30. Joanna

    ConcernedOakFF – I’m sorry, but you’ve turned me off with your whinging about your net pay vs your pay on paper. You’ve got bennies and a retirement plan. That’s so much more than some of the rest of us have. You chose your job, I chose mine (although I’m choosing to leave mine) and we all have to live with our decisions. Please – stop complaining about making so much money.

    Jonathan Brealt – I couldn’t agree more with your comments on Ms. E’s daughter. Sheesh, why either one are employed by the City is an amazement to me.

    Yes, we all agree that we need more police on the streets. I agree with the idea of a %, although I think that it can go up and down as needed based on reported crimes – or based on severity of crimes. I don’t think setting a specific number is the right thing, especially right now when no one really has a clue as to how to get to the current proposed number. I think EVERYONE agrees that we need more officers on the street, it’s just a matter of what would be an incentive to get more officers – and not just in terms of cash. Do you want to risk your life? Yes, some people take advantage of the great pay and find ways to sit in their cars at Brush and 2nd. Lucky them. But they’re not lucky all the time.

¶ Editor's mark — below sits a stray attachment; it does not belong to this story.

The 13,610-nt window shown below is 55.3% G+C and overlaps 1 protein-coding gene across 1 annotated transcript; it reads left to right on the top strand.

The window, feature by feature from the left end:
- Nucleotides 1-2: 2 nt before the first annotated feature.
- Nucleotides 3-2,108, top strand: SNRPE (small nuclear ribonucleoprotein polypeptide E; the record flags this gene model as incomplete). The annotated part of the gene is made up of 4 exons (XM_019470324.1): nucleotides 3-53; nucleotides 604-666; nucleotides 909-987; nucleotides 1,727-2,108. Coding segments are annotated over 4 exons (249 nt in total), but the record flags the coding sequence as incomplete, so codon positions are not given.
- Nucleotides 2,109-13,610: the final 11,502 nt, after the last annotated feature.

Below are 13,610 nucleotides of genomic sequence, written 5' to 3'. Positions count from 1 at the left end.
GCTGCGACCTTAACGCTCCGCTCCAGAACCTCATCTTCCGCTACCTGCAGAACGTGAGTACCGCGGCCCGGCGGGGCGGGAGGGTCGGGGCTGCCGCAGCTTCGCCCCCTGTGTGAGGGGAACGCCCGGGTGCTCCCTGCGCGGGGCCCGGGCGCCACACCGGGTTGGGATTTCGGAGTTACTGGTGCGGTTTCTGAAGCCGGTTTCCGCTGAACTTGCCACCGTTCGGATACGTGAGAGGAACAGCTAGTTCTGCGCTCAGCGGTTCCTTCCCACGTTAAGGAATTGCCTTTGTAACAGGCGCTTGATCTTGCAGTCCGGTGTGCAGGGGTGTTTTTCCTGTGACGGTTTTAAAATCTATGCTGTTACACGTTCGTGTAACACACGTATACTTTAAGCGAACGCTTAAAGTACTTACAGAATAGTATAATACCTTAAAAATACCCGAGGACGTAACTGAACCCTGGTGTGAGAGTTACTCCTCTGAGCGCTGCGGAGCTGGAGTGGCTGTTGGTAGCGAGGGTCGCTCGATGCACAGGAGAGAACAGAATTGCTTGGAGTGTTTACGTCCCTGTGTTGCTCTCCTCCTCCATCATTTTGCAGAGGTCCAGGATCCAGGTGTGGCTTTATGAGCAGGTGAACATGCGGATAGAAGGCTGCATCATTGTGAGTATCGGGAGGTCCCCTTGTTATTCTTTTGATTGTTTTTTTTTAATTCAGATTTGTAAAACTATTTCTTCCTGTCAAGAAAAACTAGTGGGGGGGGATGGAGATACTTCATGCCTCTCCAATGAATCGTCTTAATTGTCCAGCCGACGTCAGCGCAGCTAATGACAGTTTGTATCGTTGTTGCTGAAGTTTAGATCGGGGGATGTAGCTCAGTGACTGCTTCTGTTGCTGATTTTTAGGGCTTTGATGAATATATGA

That said, there’s still the city budget to be figured out. I think we could all look at the budget and do an in-depth study and all disagree on ways of resolving the shortfalls and figuring out where to make cuts. Personally, I’d cut Edgerly and go from there, but other people love her. For me, she’s become a symbol of what needs to change in this City. That said, I also think Francine Lakrith Thompson could also go. I’m tired of egos running major departments and refusing to see that money is hemoraging or costing us to lose the intangibles – money that we could be making if we stopped sending so many away. (parking fees, etc.)